Oct. 29, 2013 at 11:34 AM ET
As Detroit hopes to bounce back after filing for bankruptcy, two iconic factories that helped the Motor City become America's 20th century industrial hub could gain a new life in the near future.
During World War Two they both anchored the mighty military production base that came to be known as the “Arsenal of Democracy,” but today, the old Packard and Willow Run assembly plants are symbols of Detroit's decay and of the city's once-formidable manufacturing base.
At their peak, factories in Detroit and its suburbs produced millions of cars annually. That manufacturing prowess was central to the U.S. military effort during both World Wars, but many of the factories that rolled out bombers, tanks and other war machinery are long gone and of the few that remain, most are in fading condition.
Nowhere is that more obvious than on Detroit’s crumbling east side, once the heart of its manufacturing base. The 100-year-old Packard plant served as both an assembly line, corporate headquarters and even had a test track on its vast roof. Today, parts of the facility have already caved in – partly due to the effects of time, but also due to vandals, fire and the city’s own on-and-off efforts to scrap the plant.
So, when an auction was held for the remains this month it was anything but certain an acceptable bid would come along. But authorities received an unexpected offer of $6,038,000 – and from a particularly surprising source: a Texas family doctor who reportedly will team up with “partners and investors from Detroit, Wall Street and international firms,” to turn the decrepit hulk into an “economic engine” that could become part of what many hope is the nascent revival of Detroit.
While the investors are expected to get an extension after missing Monday's deadline to come up with cash, officials for the city and surrounding Wayne County seem comfortable the offer is real.
According to Dave Marshall, a spokesman for the investment group, the goal is to produce modular homes at the old Packard factory, “(which) will be constructed on the site and shipped all over the world.” Marshall’s statement promised that, “Building supplies will also be made here.”
The sprawling, 35-acre complex consists of 40 individual buildings, most in serious need of repair. Simply cleaning up the site will be costly, observers caution. That has led to repeated failure as one rescue plan after another has collapsed, including a proposal to turn the facility into a modern mixed-use complex of shops, restaurants and other venues.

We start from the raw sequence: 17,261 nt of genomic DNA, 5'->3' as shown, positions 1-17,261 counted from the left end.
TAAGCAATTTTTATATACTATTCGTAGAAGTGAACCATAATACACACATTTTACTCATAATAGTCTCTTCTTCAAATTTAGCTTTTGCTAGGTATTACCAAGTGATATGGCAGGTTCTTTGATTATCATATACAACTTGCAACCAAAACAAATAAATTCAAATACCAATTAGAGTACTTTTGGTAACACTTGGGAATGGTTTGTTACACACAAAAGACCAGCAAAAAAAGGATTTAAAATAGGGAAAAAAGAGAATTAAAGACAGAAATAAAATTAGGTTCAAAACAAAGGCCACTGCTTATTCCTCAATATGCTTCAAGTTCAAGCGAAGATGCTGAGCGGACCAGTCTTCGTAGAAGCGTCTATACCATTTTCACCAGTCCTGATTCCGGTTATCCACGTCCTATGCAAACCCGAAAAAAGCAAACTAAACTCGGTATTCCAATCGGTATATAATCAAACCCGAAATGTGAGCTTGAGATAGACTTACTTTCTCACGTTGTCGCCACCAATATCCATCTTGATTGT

Not a single bidder came through with the opening $1 million bid during a first auction in September and bidding this time began at just $21,000. But authorities received a shock not only when Dr. Jill Van Horn, of Ennis, Texas, made her bid but when a second offer of $6,030,000 also came in. The lower bidder could nab the deal if the doctor’s investment group can’t deliver the required cash.
Even as the city waits to see if the old Packard plant will find a new life, organizers continue struggling to save part of the old Willow Run bomber plant just a half-hour’s drive west of Detroit.
Even those who aren’t familiar with the factory itself will remember the legendary “Rosie the Riveter,” the iconic representation of women who “manned” assembly lines across the country during World War Two. The image was inspired by one of the workers at Willow Run which produced a steady stream of B-24 bombers, more than 8,000 in all by the time the fighting ended.
Built and operated by Ford during the war, the factory was later transferred to General Motors which built transmissions there for the next half century. It was closed in 2010 as the automaker emerged from Chapter 11. The trust that was set up to dispose of properties that the “old” GM abandoned in bankruptcy wants to tear the old hulk down and turn most of the 332 acres into a research and development center.
But the Yankee Air Museum, a non-profit group based at the Willow Run Airport adjacent to the old factory, wants to acquire at least part of the facility and use it to store some of its fleet. A fundraising program missed a series of deadlines, but has received another reprieve after raising more than $6 million towards an ultimate target of $8 million.
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